Florida has suffered one of the highest spikes in death due to drug overdose in the nation. A handful of states experienced an increase so high that it registered as “statistically significant” with the Centers for Disease Control. In Florida, the rate was 22.7 percent higher in 2015 than the year before, making it competitive with Kentucky, Maryland, and New York.
When opioid addiction increases, more Floridians lose their lives to overdose. It is becoming such an epidemic that the average life expectancy for residents is trending downward. However, there is hope with drug rehab centers in Florida. We can help you overcome an addiction to opioids or any other substance if you take the first step.
Death Due to Overdose More Than Doubled in Recent Years
From 1999 to 2014, drug overdose in the United States nearly tripled. That is according to a study by the Centers for Disease Control. In one year—2014—nearly 50,000 Americans lost their lives. More than half of those incidents involved opioids. Florida was part of that trend.
Although the rate of overdose deaths decreased in Florida between 2010 and 2013, the following year wreaked havoc across the state. In 2014, the Florida Medical Examiner’s Commission investigated 24,740 deaths. Toxicology reports showed that in 9,784 cases, drugs were present at the time of death. In 2,530 cases, drugs were determined to be the actual cause of death, a 22.7 increase over the previous year.
At the time, ethyl alcohol was the most common drug found in toxicology reports. Benzodiazepines were a close second. However, benzodiazepines were responsible for more deaths than any other drug. Cocaine, morphine, ethyl alcohol and heroin were second, third and fourth and fifth, respectively. The fentanyl problem was just beginning.
Fentanyl Now Poses a Serious and Immediate Florida Public Health Threat
Morbid Mortality Weekly Report says in 2015, the DEA issued a national alert about a newly identified threat known as fentanyl. Also an opioid, fentanyl is one of the strongest known synthetic prescription drugs. Mixed with another drug such as heroin, it is often fatal.
A lethal dose of fentanyl is minuscule compared to other drugs, including morphine or heroin. Users might never know that the drug they are taking, if laced with fentanyl, is their last. Unfortunately, and often unbeknownst to the addict, fentanyl-laced heroin is becoming more and more common.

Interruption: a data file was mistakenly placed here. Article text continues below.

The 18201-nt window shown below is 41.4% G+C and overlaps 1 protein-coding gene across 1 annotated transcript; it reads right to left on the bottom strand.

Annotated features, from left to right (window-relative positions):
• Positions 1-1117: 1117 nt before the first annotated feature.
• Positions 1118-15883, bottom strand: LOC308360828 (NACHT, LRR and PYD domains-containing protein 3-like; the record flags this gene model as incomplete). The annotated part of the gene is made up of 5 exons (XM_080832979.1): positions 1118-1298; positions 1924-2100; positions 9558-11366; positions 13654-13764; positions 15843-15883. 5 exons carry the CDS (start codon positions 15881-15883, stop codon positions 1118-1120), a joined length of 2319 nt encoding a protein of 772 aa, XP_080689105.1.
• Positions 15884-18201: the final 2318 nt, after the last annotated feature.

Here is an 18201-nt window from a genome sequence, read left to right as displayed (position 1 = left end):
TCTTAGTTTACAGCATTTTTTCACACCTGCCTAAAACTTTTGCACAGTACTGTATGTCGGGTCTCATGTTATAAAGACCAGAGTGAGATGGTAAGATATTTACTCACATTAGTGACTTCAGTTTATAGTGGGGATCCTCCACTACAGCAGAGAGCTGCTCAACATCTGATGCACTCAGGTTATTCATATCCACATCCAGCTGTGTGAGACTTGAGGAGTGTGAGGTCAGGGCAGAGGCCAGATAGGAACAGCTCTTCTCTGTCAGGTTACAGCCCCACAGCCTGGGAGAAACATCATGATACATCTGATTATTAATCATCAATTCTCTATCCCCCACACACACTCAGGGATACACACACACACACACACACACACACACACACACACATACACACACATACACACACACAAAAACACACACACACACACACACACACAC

The Orlando Sentinel reported in March of this year that 10 Floridians lost their lives to overdose on the same day in Palm Beach County.
In Broward County, 2016 saw 580 drug overdose deaths. Nearly all of them were opioid-related. In Miami-Dade County, the medical examiner’s office reported that fentanyl and carfentanil caused or contributed to 220 deaths in 2016 alone.
- Fentanyl is 50 times stronger than heroin.
- Carfentanil is 100 times stronger than fentanyl.
Fentanyl overdose deaths “significantly increased in the first half of 2016,” according to the Florida Medical Examiner’s Commission 2016 Interim Report. In fact, fentanyl caused more deaths—704— than any other drug, and the rates are still climbing.
Floridians from all walks of life are falling prey to drug addiction. It is not just a cultural problem; it is a societal emergency. With the rise in opioid addiction and the tragic frequency of death with fentanyl or related drugs, freedom from addiction can literally save thousands of lives in Florida every year.
If you or someone you care about is suffering from an addiction to drugs, alcohol, or both, take that life-saving first step.
Contact us right now and learn about medically-assisted detox, residential treatment, and numerous therapies that put lives back together again.